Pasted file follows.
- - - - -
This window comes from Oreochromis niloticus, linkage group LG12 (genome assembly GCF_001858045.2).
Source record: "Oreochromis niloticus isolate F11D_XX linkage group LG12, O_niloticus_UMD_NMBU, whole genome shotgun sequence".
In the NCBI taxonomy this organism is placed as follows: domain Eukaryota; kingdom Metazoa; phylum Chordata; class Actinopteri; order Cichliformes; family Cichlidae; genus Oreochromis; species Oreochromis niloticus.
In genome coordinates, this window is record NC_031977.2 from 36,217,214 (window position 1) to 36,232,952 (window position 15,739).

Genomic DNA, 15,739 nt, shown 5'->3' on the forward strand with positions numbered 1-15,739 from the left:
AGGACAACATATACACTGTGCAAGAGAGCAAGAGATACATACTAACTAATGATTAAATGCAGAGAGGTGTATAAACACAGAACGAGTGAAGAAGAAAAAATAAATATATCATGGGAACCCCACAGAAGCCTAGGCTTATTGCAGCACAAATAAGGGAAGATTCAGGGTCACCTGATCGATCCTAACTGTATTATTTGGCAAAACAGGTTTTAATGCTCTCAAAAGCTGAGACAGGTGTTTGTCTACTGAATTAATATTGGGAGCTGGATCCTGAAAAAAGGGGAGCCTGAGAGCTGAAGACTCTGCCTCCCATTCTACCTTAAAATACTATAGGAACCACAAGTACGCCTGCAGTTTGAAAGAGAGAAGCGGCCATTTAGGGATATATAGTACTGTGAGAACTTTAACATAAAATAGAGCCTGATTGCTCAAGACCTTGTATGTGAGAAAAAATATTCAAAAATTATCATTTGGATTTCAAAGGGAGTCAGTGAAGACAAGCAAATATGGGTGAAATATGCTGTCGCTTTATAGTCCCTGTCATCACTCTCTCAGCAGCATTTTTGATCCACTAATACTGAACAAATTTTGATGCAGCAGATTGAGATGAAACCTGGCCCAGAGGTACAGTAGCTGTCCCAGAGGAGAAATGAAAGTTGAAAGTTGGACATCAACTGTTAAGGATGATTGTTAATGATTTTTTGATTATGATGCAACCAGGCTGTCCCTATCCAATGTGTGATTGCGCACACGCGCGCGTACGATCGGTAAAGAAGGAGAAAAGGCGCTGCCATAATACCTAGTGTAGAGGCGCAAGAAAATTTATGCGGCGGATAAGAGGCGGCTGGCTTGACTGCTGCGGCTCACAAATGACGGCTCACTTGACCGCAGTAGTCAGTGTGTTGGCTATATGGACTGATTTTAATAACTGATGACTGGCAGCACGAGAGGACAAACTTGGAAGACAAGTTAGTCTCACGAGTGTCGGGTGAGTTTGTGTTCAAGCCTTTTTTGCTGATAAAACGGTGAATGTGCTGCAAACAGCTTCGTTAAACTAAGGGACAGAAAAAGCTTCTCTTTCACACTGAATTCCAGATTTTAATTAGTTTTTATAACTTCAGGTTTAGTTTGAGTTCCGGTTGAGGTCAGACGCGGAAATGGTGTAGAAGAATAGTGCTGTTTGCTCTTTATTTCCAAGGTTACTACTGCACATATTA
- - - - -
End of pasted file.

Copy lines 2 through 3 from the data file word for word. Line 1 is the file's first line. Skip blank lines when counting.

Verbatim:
Source record: "Oreochromis niloticus isolate F11D_XX linkage group LG12, O_niloticus_UMD_NMBU, whole genome shotgun sequence".
In the NCBI taxonomy this organism is placed as follows: domain Eukaryota; kingdom Metazoa; phylum Chordata; class Actinopteri; order Cichliformes; family Cichlidae; genus Oreochromis; species Oreochromis niloticus.